1a) plant cells under a microscope look very transparent. There’s not much to see since the membrane of the onion was very thin. We did however see scale-like patterns in the background that had hints of light purple.
The cell structures I see are chloroplasts, cell membrane, cytoplasm and the cell wall.
1b) Animal cells have tiny shards floating around everywhere. Some are attached together. The background is clear but has little grey dots everywhere.
The cell structures I see are cytoplasm, the nucleus and the cell membrane.
- In my opinion, the way I can mostly tell plant and animal cells apart is what’s behind the cell structures. I found that animal cells don’t have much of a background than plant cells. Plant cells have a scaly background and animal cells do not. Another way I can tell them apart is how they are formed. Plant cells have a square like shape and animal cells have a circular shape.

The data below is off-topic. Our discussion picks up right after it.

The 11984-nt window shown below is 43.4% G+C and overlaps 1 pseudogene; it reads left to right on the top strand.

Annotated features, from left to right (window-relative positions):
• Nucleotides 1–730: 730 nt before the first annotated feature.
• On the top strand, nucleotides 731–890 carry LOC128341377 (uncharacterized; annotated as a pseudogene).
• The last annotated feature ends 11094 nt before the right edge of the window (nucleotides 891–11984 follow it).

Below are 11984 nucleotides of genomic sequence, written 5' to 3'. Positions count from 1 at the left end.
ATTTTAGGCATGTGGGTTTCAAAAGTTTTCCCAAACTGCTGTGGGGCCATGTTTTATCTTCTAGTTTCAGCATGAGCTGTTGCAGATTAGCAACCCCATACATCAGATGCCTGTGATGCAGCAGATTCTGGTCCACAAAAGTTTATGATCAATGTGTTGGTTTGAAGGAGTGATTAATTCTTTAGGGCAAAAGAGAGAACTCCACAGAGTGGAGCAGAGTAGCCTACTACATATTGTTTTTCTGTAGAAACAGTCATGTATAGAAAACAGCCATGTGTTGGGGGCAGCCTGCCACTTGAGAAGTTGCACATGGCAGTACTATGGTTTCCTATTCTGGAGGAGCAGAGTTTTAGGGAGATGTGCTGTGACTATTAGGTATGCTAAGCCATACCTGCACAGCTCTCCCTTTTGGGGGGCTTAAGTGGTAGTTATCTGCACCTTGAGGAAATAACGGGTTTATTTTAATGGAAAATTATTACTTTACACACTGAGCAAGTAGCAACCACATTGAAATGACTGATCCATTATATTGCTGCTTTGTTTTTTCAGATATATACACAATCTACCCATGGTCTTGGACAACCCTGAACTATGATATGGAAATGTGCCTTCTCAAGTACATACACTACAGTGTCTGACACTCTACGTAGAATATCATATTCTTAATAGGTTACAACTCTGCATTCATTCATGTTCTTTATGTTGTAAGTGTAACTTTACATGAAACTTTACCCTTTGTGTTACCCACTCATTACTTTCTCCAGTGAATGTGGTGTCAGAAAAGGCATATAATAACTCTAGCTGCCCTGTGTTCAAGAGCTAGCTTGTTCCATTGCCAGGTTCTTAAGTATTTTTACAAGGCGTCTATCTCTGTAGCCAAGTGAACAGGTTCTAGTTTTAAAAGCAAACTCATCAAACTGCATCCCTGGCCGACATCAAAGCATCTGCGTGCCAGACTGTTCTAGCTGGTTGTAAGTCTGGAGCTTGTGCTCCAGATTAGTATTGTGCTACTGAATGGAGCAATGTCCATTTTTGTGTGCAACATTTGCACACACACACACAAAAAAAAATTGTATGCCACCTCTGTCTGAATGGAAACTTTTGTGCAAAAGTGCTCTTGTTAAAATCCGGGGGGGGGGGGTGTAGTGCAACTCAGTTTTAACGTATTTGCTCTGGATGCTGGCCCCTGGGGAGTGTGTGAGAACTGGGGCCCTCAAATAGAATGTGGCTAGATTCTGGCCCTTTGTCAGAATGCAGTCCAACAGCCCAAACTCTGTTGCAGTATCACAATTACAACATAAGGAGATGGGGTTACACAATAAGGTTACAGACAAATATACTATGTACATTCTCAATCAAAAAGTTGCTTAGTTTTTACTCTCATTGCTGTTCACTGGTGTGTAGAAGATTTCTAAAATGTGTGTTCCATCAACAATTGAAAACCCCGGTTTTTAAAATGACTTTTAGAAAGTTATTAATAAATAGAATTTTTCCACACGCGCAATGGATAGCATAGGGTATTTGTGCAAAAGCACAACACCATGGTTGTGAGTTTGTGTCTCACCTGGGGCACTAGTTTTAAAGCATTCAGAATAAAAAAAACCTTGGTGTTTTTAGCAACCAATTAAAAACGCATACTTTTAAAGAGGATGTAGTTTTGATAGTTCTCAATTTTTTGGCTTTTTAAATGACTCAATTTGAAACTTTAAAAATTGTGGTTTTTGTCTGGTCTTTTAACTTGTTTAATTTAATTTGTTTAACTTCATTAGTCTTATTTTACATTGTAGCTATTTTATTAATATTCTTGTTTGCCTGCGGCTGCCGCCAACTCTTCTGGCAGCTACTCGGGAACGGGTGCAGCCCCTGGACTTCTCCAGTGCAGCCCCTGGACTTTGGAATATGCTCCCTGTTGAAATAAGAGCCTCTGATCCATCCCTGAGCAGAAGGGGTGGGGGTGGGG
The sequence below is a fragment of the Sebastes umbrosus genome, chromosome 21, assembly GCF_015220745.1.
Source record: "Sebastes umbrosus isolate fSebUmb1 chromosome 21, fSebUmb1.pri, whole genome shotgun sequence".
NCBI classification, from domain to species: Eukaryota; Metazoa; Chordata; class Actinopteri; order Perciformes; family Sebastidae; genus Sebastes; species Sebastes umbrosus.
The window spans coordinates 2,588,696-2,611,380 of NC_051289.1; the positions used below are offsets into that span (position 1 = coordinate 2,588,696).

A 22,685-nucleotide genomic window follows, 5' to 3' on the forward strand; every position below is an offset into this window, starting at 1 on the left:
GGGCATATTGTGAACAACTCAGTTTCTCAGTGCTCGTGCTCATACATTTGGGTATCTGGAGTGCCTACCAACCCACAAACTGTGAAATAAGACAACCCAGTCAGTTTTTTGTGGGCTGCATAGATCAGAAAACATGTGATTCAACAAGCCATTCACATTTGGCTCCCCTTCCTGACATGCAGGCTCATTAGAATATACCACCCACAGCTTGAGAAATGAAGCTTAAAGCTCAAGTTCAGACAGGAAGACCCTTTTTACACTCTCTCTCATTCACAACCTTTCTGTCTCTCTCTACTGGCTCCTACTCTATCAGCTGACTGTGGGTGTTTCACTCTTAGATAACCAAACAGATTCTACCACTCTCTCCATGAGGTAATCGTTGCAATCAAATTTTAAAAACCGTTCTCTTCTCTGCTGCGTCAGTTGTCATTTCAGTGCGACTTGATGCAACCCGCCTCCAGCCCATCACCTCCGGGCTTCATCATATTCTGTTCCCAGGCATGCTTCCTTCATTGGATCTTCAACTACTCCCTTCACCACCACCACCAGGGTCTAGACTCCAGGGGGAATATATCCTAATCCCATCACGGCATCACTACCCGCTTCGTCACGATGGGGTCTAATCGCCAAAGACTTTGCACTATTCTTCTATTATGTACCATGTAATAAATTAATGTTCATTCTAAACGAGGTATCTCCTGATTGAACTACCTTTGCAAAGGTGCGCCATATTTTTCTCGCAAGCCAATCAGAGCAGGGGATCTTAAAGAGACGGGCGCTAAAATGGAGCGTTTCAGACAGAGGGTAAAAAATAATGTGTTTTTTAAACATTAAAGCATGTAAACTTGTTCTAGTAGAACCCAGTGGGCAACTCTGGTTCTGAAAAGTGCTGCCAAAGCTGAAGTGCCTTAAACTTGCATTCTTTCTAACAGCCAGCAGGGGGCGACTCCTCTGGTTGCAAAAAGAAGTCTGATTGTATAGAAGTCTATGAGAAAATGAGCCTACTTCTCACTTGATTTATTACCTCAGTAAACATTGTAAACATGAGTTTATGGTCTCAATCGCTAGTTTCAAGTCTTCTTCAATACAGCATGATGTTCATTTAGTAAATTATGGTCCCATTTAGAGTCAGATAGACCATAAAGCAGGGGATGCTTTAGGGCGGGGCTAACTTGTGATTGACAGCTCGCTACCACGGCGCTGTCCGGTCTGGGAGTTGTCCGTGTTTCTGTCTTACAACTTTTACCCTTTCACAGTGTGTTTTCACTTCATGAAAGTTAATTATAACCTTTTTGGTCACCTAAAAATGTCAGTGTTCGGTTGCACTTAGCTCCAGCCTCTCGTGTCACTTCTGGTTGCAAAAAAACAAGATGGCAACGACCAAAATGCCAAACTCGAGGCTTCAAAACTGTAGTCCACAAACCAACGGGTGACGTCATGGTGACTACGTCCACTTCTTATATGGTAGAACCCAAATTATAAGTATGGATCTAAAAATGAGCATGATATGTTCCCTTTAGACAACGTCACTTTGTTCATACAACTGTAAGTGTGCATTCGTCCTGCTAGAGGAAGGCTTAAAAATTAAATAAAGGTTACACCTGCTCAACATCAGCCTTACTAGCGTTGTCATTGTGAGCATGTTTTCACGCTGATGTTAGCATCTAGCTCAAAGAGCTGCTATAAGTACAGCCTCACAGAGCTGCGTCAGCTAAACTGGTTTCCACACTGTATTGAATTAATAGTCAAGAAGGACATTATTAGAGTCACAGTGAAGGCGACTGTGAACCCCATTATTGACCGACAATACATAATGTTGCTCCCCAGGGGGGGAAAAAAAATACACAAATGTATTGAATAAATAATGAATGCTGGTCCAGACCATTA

- We use methylene blue on an animal cell because for this occasion the cells were transparent meaning that id we put it under a microscope we wouldn’t see anything since its clear. By adding pigment to the cells, it allows us to clearly see all the different types of cells.
We do not use it on plant cells because plant cells normally have colour so we can automatically see the cell structures without adding colour.
- I learned more about microscopes and how to properly focus objects using dials. I learned that it is very hard to see and observe animal and plant cells when looking for cell structures. Finally, I learned that you must first dye animal cells blue to see all the cells.
Can we put more items under the microscope next time?
Do we always need to use methylene blue on animal cells?
Can we observe cells that move in real time under the microscope?
How does methylene blue work?
What happens when we put a piece of fur underneath the scope?
What will we see if we put a piece of dust, food and clothing underneath?